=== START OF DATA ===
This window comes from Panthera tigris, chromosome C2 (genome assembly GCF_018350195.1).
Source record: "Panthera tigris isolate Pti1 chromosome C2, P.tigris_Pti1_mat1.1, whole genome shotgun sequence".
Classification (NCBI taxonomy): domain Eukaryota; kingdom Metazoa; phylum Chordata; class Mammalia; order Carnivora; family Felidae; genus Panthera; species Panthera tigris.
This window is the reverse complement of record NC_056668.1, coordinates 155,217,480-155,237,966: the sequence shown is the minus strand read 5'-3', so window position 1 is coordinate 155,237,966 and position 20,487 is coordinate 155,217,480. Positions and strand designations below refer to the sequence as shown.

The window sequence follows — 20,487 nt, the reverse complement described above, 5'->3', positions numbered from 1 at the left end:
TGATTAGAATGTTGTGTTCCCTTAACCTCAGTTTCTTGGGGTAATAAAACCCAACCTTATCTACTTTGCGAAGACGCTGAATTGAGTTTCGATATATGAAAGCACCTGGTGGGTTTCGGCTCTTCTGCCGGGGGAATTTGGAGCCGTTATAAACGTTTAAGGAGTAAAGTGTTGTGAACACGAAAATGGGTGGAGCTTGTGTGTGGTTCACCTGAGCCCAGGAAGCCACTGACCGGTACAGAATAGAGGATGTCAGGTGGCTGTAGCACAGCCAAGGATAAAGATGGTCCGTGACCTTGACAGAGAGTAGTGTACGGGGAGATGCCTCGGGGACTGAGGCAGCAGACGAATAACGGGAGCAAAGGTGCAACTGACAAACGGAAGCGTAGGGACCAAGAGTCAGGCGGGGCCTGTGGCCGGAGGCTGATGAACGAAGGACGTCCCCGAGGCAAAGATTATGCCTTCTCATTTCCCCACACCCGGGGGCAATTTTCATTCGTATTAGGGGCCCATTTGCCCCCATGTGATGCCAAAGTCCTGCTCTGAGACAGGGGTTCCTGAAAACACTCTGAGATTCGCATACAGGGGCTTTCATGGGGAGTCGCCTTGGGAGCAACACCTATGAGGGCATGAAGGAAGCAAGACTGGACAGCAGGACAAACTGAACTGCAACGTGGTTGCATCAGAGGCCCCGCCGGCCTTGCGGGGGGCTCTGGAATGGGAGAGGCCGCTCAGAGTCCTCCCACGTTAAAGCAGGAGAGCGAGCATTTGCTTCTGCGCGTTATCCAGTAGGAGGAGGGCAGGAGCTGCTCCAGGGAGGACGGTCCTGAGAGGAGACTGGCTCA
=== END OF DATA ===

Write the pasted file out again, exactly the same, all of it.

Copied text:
This window comes from Panthera tigris, chromosome C2 (genome assembly GCF_018350195.1).
Source record: "Panthera tigris isolate Pti1 chromosome C2, P.tigris_Pti1_mat1.1, whole genome shotgun sequence".
Classification (NCBI taxonomy): domain Eukaryota; kingdom Metazoa; phylum Chordata; class Mammalia; order Carnivora; family Felidae; genus Panthera; species Panthera tigris.
This window is the reverse complement of record NC_056668.1, coordinates 155,217,480-155,237,966: the sequence shown is the minus strand read 5'-3', so window position 1 is coordinate 155,237,966 and position 20,487 is coordinate 155,217,480. Positions and strand designations below refer to the sequence as shown.

The window sequence follows — 20,487 nt, the reverse complement described above, 5'->3', positions numbered from 1 at the left end:
TGATTAGAATGTTGTGTTCCCTTAACCTCAGTTTCTTGGGGTAATAAAACCCAACCTTATCTACTTTGCGAAGACGCTGAATTGAGTTTCGATATATGAAAGCACCTGGTGGGTTTCGGCTCTTCTGCCGGGGGAATTTGGAGCCGTTATAAACGTTTAAGGAGTAAAGTGTTGTGAACACGAAAATGGGTGGAGCTTGTGTGTGGTTCACCTGAGCCCAGGAAGCCACTGACCGGTACAGAATAGAGGATGTCAGGTGGCTGTAGCACAGCCAAGGATAAAGATGGTCCGTGACCTTGACAGAGAGTAGTGTACGGGGAGATGCCTCGGGGACTGAGGCAGCAGACGAATAACGGGAGCAAAGGTGCAACTGACAAACGGAAGCGTAGGGACCAAGAGTCAGGCGGGGCCTGTGGCCGGAGGCTGATGAACGAAGGACGTCCCCGAGGCAAAGATTATGCCTTCTCATTTCCCCACACCCGGGGGCAATTTTCATTCGTATTAGGGGCCCATTTGCCCCCATGTGATGCCAAAGTCCTGCTCTGAGACAGGGGTTCCTGAAAACACTCTGAGATTCGCATACAGGGGCTTTCATGGGGAGTCGCCTTGGGAGCAACACCTATGAGGGCATGAAGGAAGCAAGACTGGACAGCAGGACAAACTGAACTGCAACGTGGTTGCATCAGAGGCCCCGCCGGCCTTGCGGGGGGCTCTGGAATGGGAGAGGCCGCTCAGAGTCCTCCCACGTTAAAGCAGGAGAGCGAGCATTTGCTTCTGCGCGTTATCCAGTAGGAGGAGGGCAGGAGCTGCTCCAGGGAGGACGGTCCTGAGAGGAGACTGGCTCA